I followed up with the press I’d met from AltConf, and I also researched nearly 30 more bloggers and press who’d written about similar apps in the past. I kept my email pitch short, included screenshots and links to the app promo video. I certainly didn’t expect all 30 to write, but I was hoping for a handful added to the 5 I thought I had.

What I did wrong

Up until two weeks before launch, I didn’t reach back out to the press from AltConf, and I didn’t make any effort to reach out to or find additional bloggers or press until now. I had put my full faith into only those original press, and I should’ve spent more time growing the email list and reaching out to additional customers and press.

Phase 3: Launch Day

The night before launch day I could barely sleep. No matter what happened, I was and am extremely proud of the 2 years I poured into Loose Leaf and what I was able to build. When launch day hit, I had just 1 large review that sent a fair bit of traffic into the App Store, but by the end of the day I’d barely earned over $500. That… is not what I’d expected.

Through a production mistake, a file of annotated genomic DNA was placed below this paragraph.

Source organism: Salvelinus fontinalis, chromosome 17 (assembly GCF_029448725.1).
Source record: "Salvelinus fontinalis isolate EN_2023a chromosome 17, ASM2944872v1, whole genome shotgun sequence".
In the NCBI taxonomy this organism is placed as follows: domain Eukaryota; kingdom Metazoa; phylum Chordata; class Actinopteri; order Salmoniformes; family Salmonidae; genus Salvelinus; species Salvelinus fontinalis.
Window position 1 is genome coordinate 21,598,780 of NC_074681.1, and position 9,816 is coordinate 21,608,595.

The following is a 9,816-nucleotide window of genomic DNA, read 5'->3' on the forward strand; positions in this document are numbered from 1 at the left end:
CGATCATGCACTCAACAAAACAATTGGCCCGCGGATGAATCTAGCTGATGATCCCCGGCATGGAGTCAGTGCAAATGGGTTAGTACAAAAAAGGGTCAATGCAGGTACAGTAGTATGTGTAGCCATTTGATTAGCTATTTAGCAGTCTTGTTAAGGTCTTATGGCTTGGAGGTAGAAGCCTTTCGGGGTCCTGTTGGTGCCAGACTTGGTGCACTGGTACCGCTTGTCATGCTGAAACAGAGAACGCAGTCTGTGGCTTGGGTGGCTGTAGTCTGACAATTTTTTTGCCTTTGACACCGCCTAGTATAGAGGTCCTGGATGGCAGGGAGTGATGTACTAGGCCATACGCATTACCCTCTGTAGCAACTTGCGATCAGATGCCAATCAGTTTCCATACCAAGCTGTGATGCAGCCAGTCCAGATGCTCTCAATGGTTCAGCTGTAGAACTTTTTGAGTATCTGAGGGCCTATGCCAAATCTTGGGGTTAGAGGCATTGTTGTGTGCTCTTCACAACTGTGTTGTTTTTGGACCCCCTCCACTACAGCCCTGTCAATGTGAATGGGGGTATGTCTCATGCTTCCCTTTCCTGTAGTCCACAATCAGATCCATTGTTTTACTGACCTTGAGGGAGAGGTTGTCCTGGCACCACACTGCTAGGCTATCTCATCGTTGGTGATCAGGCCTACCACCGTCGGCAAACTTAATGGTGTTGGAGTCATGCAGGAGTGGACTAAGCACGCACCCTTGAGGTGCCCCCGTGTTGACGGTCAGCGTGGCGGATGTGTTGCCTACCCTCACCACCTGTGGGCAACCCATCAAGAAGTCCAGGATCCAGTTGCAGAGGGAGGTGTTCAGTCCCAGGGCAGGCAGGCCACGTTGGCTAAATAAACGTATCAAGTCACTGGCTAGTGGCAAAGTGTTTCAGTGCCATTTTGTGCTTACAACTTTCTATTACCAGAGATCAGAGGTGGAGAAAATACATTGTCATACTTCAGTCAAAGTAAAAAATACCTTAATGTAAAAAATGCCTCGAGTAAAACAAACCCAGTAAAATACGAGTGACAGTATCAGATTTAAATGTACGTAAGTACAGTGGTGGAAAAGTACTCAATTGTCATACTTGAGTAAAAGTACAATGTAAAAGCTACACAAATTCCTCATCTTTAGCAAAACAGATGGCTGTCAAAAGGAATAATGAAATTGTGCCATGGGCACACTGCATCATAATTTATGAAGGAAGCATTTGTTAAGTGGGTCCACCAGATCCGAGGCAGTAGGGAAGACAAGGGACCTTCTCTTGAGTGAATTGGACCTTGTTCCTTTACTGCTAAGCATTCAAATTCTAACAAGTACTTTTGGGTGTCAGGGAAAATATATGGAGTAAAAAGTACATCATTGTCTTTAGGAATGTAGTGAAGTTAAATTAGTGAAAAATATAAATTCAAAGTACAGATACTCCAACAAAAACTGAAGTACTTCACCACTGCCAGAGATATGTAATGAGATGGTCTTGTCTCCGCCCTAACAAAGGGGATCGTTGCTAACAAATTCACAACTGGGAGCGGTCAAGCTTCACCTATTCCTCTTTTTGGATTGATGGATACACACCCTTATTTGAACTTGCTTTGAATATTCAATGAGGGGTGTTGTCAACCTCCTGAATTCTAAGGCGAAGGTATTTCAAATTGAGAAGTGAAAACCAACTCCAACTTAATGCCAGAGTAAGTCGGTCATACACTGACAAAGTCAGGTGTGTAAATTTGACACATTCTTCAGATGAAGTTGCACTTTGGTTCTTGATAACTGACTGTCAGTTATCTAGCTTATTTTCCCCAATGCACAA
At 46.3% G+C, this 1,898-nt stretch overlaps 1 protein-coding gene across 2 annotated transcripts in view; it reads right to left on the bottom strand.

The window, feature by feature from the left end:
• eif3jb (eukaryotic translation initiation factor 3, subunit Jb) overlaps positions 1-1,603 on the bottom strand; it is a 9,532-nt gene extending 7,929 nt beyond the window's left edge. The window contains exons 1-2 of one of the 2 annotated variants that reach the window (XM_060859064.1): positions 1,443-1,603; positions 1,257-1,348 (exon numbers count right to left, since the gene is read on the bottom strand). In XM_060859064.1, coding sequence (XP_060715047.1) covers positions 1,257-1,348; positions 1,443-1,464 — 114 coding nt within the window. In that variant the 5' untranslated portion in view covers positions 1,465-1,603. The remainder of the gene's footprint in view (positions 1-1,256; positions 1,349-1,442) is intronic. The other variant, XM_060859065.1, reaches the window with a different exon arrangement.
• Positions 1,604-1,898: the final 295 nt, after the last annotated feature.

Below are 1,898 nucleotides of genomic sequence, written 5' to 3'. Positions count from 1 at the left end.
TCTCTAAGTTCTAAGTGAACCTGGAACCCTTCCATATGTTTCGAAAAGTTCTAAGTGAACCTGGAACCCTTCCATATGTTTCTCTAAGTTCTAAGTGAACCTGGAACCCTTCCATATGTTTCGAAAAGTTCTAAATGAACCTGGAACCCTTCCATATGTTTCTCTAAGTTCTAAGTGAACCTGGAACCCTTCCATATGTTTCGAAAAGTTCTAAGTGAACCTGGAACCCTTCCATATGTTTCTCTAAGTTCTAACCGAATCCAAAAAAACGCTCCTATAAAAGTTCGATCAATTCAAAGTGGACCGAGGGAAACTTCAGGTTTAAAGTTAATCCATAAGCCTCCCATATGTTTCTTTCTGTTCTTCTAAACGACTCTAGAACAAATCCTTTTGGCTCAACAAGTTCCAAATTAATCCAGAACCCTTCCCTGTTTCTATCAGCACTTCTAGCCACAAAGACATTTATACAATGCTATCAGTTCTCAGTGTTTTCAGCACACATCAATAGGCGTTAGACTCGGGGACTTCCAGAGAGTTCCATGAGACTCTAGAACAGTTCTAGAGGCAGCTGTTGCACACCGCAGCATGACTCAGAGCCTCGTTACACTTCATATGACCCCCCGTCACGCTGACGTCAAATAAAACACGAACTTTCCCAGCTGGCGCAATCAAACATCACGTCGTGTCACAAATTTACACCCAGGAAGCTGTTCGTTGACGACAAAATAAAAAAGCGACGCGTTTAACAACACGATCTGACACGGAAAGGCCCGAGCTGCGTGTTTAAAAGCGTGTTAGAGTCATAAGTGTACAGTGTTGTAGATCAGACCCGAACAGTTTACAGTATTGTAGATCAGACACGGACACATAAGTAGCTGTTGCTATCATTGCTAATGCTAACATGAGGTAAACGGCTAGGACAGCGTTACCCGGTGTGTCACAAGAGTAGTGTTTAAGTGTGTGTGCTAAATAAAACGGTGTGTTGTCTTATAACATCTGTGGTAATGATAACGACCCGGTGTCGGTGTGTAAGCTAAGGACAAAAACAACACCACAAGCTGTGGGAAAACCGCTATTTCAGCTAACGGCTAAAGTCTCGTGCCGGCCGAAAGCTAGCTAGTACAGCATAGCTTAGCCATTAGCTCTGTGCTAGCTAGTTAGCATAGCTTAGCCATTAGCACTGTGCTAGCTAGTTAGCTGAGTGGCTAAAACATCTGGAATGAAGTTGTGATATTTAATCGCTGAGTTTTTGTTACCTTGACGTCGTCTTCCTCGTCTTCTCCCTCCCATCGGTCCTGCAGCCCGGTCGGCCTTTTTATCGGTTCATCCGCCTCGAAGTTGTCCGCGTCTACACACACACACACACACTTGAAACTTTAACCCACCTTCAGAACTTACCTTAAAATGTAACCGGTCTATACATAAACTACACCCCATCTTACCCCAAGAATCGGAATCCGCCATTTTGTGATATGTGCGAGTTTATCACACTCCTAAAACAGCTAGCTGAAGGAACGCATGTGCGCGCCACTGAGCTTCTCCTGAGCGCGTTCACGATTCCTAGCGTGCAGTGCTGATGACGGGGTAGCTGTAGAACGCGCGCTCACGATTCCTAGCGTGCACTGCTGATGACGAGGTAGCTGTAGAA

Remember those press and bloggers I’d met during AltConf? Welp, AltConf was in June, and I launched in late November – that means I’d been nose in the grindstone for nearly 6 months and hadn’t reached back out. Those hot leads had turned stone cold, and it’s my own fault for not keeping connected. I’d be lucky if they remembered anything about Loose Leaf, let alone cared enough to write about it.

Phase 4: Post Launch

Here’s where the real marathon begins. I’m barely a month after launch, and instead of being focused 100% on product development like before launch, I’ve learned my lesson: I’m now 100% focused on marketing and sales. I’m definitely playing catch up, but the difference between then and now is that I actually have a strategy. I’ve started working with Madalyn Sklar on a proper marketing plan, and it’s already helping focus our efforts considerably.